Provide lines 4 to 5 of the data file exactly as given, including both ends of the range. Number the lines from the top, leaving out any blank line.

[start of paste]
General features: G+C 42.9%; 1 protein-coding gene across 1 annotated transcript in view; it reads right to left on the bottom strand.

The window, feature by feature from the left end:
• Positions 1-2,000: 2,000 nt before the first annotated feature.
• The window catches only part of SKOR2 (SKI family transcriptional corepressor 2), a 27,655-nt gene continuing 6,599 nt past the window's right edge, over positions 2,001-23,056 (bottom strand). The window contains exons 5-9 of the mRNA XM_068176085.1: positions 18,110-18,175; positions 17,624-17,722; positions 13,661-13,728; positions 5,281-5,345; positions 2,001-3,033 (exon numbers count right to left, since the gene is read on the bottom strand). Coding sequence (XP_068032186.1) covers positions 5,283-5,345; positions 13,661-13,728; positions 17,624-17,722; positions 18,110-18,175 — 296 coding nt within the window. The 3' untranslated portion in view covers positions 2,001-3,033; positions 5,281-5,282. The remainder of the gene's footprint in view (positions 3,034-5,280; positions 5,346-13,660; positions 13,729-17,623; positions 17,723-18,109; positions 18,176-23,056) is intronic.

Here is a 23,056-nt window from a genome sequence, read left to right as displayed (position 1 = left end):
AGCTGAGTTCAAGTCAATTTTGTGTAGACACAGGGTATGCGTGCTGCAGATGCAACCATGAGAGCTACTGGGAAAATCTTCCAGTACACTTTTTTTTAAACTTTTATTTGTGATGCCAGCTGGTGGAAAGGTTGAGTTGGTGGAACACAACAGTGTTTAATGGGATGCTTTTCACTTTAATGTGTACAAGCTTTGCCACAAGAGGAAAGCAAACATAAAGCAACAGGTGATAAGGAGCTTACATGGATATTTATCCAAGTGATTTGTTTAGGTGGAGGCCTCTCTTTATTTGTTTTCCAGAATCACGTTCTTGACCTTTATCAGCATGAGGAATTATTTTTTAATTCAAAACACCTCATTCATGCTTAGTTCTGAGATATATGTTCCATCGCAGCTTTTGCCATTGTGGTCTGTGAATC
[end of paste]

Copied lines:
• The window catches only part of SKOR2 (SKI family transcriptional corepressor 2), a 27,655-nt gene continuing 6,599 nt past the window's right edge, over positions 2,001-23,056 (bottom strand). The window contains exons 5-9 of the mRNA XM_068176085.1: positions 18,110-18,175; positions 17,624-17,722; positions 13,661-13,728; positions 5,281-5,345; positions 2,001-3,033 (exon numbers count right to left, since the gene is read on the bottom strand). Coding sequence (XP_068032186.1) covers positions 5,283-5,345; positions 13,661-13,728; positions 17,624-17,722; positions 18,110-18,175 — 296 coding nt within the window. The 3' untranslated portion in view covers positions 2,001-3,033; positions 5,281-5,282. The remainder of the gene's footprint in view (positions 3,034-5,280; positions 5,346-13,660; positions 13,729-17,623; positions 17,723-18,109; positions 18,176-23,056) is intronic.

Here is a 23,056-nt window from a genome sequence, read left to right as displayed (position 1 = left end):